In Support of Pay Equity

- State Senator Patricia Jehlen & Lisa Gurgone, Home Care Aide Council

On April 8, Pay Equity Day, we again observed that women earn, on average, 79 percent of men’s pay. One reason is that “women’s work” — caring for the sick, elders, and young children — is far underpaid given the skill, effort and responsibility required.

When work doesn’t pay enough to support a family, it hurts the worker, but also her children who may grow up in poverty. And, since she can’t save enough to live in retirement, she will face further impoverishment and more dependence on family supports, government programs, and other assistance.

Consider home care aides. Women make up over 85% of the workforce which cares for the elderly in their homes. Home care aides in Massachusetts earned on average $12.72 an hour or $26,465 annually (most of the positions are part-time).

For example, Kim is a 31 year old home care aide and mother of three children from Fall River. Kim has been married for 10 years but has been the sole breadwinner for her family since her husband became disabled 5 years ago. Kim’s family lives in a two-bedroom apartment and owns one car, which she needs for work. On nice days, she will stop by her home and pick up her family so they can get to the park and enjoy the outdoors. She will go back in-between patients to bring them back home. Kim’s annual income last year was $20,555. She often thinks about leaving home care so she can better support her family, but the thought of giving up what she loves leaves her feeling empty. Kim says the greatest sacrifice is that she doesn’t spend the time she’d like with her children because of all the hours she works.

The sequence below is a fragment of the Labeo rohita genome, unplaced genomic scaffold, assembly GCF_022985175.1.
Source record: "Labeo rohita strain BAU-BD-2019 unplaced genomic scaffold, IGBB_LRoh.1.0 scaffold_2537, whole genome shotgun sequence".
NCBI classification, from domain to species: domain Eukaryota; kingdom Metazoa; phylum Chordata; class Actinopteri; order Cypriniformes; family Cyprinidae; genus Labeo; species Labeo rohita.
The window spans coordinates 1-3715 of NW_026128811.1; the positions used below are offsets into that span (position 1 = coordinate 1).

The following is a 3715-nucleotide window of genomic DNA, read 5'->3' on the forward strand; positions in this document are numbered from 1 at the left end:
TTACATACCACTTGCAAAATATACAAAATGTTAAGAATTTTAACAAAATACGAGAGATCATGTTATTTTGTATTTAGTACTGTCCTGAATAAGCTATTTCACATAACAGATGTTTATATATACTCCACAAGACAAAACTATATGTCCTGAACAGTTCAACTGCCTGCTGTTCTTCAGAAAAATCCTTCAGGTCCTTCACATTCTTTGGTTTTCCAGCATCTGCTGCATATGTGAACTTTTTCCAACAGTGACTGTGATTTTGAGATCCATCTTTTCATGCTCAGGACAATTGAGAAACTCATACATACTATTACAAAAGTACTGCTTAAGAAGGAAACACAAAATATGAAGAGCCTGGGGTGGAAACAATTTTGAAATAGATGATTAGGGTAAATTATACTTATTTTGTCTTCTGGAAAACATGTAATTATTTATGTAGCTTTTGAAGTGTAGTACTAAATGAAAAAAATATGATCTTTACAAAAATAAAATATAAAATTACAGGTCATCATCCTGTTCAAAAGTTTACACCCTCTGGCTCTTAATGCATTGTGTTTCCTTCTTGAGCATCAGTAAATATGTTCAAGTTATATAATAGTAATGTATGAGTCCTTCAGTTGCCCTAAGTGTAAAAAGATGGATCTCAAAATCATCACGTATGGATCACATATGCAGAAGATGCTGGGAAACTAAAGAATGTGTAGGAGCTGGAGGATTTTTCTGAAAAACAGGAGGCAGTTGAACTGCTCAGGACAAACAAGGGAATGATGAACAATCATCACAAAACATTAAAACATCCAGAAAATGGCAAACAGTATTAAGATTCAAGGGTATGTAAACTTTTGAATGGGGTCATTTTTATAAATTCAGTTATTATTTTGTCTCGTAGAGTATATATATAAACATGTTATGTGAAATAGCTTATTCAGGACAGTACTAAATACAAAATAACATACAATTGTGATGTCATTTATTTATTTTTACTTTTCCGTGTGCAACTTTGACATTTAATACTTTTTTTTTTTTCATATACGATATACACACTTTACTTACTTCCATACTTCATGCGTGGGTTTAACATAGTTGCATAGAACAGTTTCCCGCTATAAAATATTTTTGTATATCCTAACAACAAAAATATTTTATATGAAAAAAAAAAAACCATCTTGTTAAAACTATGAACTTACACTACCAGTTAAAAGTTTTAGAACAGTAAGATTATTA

The low pay also hurts the people who depend on these workers for their care. Seniors who need help to stay safely in the community need home care workers. As boomers age and the senior population grows, the need for home care workers grows too. We hear of the need for high-tech workers, but the greatest number of new jobs is in human services. Personal Care Aides rank #2 and Home Health Aides #3 on the US Department of Labor list of the 30 Fastest Growing Occupations. According to recent US Bureau of Labor Statistics data, the projected need for new direct-care workers will exceed the number of women aged 25-54 entering the labor force by 28%.

If the demand for home care workers continues to outstrip the number of people willing to do this important work, more people will end up in institutional care, at more expense and with less independence. Even those who get care could face staff turnover. Between 2008 and 2018, the demand for home care aides in Massachusetts is expected to increase by over 30%, in contrast to overall job growth of 3%. Home care aides already have one of the highest job vacancy rates of all healthcare occupations in Massachusetts. Yet while the demand for home care services continues to grow, most home care agencies lose 50-60% of their new workforce within the first 6 months of employment.

When companies want to attract the best and the brightest to be their CEOs, the sky is the limit on compensation. It will be expensive to pay home care workers and others a living wage. But if we want to attract and retain talented, skilled and caring people, if we want something for our children and our elders and ourselves, we will demand that all workers — including those doing the traditionally women’s work of caregiving — are paid enough to support themselves and their families.

This entry was posted on Saturday, April 12th, 2014 at 2:24 pm and is filed under Opinion, State House News. You can follow any responses to this entry through the RSS 2.0 feed. You can leave a response, or trackback from your own site.

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